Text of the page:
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As noted in a recent article, Sax Rohmer managed to write one of the greatest pulp novels ever, The Insidious Dr.Fu-Manchu, as well as one of its worst, Brood of the Witch-Queen.  While I examined the former in-depth, I didn’t do so for the latter. Well, I believe any negative opinion of a book deserves a full […]

Last year, I speculated if military fantasy had enough good writers to make it a viable sub-genre. Operation Arcana is another Baen Books anthology offering of military fantasy. Baen Books published the trade paperback in March 2015. The mass market paperback came out in September 2016 at $7.99. John Joseph Adams is the editor. The […]

At first glance, it seems strange that Arthur Henry Ward, writing under the pseudonym Sax Rohmer, doesn’t garner more attention on this blog.  After all, he wrote the enormously entertaining, successful, and influential The Insidious Dr.Fu-Manchu. But upon further reflection, it makes sense.  The book in question is not fantasy or science fiction.  And as we […]

Last month’s review of Ambassador of the Shadows introduced the BD comic of Valerian and Laureline, a legendary science fiction adventure with a forty-five year run. Influencing visual science fiction such as Star Wars, The Fifth Element, and various anime, in summer 2017, this classic tale will arrive on the silver screen in Valerian and the […]

Science fiction writer Robert Sheckley was born in New York City in 1928 and died there in 2005.  He lived most of the intervening years in the United States.  And yet, he was never more than a moderate success in his native land.   His short stories attained some popularity, with a few being adapted into […]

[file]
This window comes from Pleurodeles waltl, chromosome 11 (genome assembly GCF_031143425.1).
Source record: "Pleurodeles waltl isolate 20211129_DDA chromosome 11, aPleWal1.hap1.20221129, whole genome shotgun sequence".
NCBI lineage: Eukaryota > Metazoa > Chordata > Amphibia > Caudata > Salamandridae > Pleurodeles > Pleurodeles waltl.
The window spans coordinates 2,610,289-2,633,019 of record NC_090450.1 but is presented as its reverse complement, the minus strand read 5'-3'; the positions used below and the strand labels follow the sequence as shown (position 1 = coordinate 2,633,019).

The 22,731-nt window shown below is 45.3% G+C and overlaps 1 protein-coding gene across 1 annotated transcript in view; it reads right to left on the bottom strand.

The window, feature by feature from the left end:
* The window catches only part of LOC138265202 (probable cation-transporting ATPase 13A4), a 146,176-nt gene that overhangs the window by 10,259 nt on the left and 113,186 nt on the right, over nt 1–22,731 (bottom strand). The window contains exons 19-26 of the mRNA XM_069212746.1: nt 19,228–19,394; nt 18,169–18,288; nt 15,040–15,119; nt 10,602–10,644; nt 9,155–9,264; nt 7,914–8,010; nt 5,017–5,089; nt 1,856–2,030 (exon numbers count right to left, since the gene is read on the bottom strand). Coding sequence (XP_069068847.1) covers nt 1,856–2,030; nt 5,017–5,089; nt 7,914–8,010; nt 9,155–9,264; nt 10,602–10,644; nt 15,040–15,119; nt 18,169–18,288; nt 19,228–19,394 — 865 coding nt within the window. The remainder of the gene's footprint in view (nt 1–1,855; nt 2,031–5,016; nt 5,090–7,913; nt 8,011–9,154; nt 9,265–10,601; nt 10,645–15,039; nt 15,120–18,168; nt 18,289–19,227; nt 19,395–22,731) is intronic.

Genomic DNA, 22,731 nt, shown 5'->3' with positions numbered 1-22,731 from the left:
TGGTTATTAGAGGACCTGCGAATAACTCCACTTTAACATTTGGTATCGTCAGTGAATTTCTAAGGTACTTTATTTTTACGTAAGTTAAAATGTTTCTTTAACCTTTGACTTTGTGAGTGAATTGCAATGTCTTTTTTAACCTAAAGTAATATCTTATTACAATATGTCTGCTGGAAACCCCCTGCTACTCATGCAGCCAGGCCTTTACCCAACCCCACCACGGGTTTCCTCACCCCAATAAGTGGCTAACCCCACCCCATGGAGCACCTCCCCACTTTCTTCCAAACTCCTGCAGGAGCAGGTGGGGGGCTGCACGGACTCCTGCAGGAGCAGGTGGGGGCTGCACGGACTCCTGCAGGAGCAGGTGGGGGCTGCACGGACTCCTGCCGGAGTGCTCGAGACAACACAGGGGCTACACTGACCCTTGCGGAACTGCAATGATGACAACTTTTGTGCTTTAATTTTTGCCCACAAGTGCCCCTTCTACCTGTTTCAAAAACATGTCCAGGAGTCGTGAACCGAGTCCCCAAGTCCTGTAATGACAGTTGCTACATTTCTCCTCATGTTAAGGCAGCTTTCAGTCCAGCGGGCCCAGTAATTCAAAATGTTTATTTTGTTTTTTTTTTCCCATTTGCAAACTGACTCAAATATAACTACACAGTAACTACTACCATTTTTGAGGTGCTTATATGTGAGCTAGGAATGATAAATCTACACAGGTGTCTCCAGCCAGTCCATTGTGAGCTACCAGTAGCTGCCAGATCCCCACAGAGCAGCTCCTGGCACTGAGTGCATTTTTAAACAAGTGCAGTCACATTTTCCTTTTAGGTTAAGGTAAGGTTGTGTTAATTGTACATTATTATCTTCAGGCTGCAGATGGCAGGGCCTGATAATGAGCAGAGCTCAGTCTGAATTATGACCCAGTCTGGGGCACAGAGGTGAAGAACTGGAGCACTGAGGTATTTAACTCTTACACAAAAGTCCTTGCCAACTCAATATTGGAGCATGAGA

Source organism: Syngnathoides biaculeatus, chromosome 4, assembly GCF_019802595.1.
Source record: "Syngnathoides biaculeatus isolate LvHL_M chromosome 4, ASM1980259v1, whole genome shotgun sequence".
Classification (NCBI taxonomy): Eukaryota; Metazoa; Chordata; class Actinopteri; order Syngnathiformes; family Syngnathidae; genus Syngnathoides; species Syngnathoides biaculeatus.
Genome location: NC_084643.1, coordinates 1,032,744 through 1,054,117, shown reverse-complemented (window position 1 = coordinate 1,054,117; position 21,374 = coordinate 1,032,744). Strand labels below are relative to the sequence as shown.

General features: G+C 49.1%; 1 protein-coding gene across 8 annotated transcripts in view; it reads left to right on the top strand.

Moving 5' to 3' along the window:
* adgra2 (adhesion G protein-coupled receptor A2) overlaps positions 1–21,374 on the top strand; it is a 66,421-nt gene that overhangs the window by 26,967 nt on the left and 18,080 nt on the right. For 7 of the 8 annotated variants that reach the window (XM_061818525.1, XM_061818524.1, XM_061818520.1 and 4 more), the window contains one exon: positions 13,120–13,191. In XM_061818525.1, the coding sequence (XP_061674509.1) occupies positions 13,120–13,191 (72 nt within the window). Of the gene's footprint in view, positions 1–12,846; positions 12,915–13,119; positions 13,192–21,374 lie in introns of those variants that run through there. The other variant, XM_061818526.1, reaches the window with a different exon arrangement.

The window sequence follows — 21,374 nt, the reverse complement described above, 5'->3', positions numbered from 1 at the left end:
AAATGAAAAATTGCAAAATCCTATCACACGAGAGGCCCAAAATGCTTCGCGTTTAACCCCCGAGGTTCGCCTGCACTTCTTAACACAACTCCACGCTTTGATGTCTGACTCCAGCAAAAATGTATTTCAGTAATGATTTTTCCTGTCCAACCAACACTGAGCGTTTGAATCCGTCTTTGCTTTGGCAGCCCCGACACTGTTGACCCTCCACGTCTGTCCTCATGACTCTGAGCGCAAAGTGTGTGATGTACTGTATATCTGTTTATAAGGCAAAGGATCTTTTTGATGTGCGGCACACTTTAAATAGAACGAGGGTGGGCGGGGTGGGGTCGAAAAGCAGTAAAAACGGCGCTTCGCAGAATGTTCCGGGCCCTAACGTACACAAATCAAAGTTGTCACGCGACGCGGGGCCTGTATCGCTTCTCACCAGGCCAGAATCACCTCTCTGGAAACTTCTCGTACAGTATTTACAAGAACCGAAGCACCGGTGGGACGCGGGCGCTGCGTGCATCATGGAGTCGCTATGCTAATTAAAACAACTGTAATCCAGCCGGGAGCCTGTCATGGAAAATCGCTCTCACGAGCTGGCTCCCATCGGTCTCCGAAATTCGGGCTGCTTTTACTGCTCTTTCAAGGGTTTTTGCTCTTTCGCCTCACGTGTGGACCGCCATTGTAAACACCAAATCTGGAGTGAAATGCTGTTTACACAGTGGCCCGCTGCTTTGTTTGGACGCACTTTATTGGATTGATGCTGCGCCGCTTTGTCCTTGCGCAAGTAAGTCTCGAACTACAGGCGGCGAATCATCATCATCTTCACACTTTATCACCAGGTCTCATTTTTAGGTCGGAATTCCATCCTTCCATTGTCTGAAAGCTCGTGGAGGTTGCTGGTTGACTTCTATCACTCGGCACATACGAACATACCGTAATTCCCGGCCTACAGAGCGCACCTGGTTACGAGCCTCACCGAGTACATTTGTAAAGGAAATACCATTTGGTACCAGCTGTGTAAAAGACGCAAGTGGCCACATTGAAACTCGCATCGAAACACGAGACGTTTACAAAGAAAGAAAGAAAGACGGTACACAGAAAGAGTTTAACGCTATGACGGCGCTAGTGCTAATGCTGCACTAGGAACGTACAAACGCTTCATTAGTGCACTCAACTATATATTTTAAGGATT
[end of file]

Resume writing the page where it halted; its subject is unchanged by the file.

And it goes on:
Not too long ago, HP of Throwback Thursday fame and I decided to both read the same book and write up our reactions. This wouldn’t be the first time for us, though this time we agreed on a book mutually and well ahead of time. Because he is a gentleman, he also offered to let […]

I’m enjoying the great stories I read for this series of interviews and always come away from the Cirsova author conversations with appreciation for their work and backgrounds. I’m always learning something new and this week’s post with Donald Jacob Uitvlugt is no exception. As always, we go far and wide.  Uitvlugt’s knowledge of many things […]

“Campbell saw man as a tool-making animal.”-Brian W. Aldiss Brian W. Aldiss (born 1925) edited some of my favorite science fiction anthologies. I have read a little bit of Aldiss’ fiction but not much. I do respect the guy because he was in the British Army in Burma in World War 2 in Gen. William’s […]

Readers familiar with the Pulp Revolution have certainly by now heard that with the death of the pulps, many genres fell out of favor. Hero pulps, sword and sorcery, and planetary romance have all declined from the heyday of the 1930s, often replaced entirely by other expressions of fantasy and science fiction. Yet as we […]

“When I was ten, I read fairy tales in secret and would have been ashamed if I had been found doing so. Now that I am fifty, I read them openly. When I became a man I put away childish things, including the fear of childishness and the desire to be very grown up.” – C.S. […]

Kairos: “Tor Books knows that The Corroding Empire isn’t a counterfeit meant to ride on the coattails of their success. It’s a parody in the venerable literary tradition of calling out emperors with no clothes. It also stands as a solid sci-fi novel in its own right, and even surpasses the subject of its lampooning, as […]

In the 1960s, while working in America, writer Pierre Christin and illustrator Jean-Claude Mézières met to collaborate on their next bande dessinée (BD) comic serial. Both men originally wanted to draw a Western, but the market in France had already been saturated with such stories. Instead, they turned to their other great American literary love, science fiction, […]